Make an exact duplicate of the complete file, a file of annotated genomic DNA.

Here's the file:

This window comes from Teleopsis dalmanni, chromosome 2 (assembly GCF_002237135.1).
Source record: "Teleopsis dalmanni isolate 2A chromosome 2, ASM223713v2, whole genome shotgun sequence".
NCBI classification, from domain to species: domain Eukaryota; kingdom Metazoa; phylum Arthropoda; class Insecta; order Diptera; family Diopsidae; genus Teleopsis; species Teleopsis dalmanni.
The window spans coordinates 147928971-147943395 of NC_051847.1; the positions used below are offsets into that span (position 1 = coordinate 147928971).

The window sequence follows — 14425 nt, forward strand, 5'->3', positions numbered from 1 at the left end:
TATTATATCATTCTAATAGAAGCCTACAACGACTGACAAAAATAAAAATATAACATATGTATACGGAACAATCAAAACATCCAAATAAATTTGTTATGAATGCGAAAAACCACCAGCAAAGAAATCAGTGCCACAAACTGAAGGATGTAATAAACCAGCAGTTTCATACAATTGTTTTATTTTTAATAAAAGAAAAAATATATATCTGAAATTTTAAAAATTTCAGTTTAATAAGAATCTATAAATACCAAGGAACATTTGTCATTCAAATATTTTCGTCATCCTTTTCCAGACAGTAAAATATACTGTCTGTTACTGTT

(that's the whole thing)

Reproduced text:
This window comes from Teleopsis dalmanni, chromosome 2 (assembly GCF_002237135.1).
Source record: "Teleopsis dalmanni isolate 2A chromosome 2, ASM223713v2, whole genome shotgun sequence".
NCBI classification, from domain to species: domain Eukaryota; kingdom Metazoa; phylum Arthropoda; class Insecta; order Diptera; family Diopsidae; genus Teleopsis; species Teleopsis dalmanni.
The window spans coordinates 147928971-147943395 of NC_051847.1; the positions used below are offsets into that span (position 1 = coordinate 147928971).

The window sequence follows — 14425 nt, forward strand, 5'->3', positions numbered from 1 at the left end:
TATTATATCATTCTAATAGAAGCCTACAACGACTGACAAAAATAAAAATATAACATATGTATACGGAACAATCAAAACATCCAAATAAATTTGTTATGAATGCGAAAAACCACCAGCAAAGAAATCAGTGCCACAAACTGAAGGATGTAATAAACCAGCAGTTTCATACAATTGTTTTATTTTTAATAAAAGAAAAAATATATATCTGAAATTTTAAAAATTTCAGTTTAATAAGAATCTATAAATACCAAGGAACATTTGTCATTCAAATATTTTCGTCATCCTTTTCCAGACAGTAAAATATACTGTCTGTTACTGTT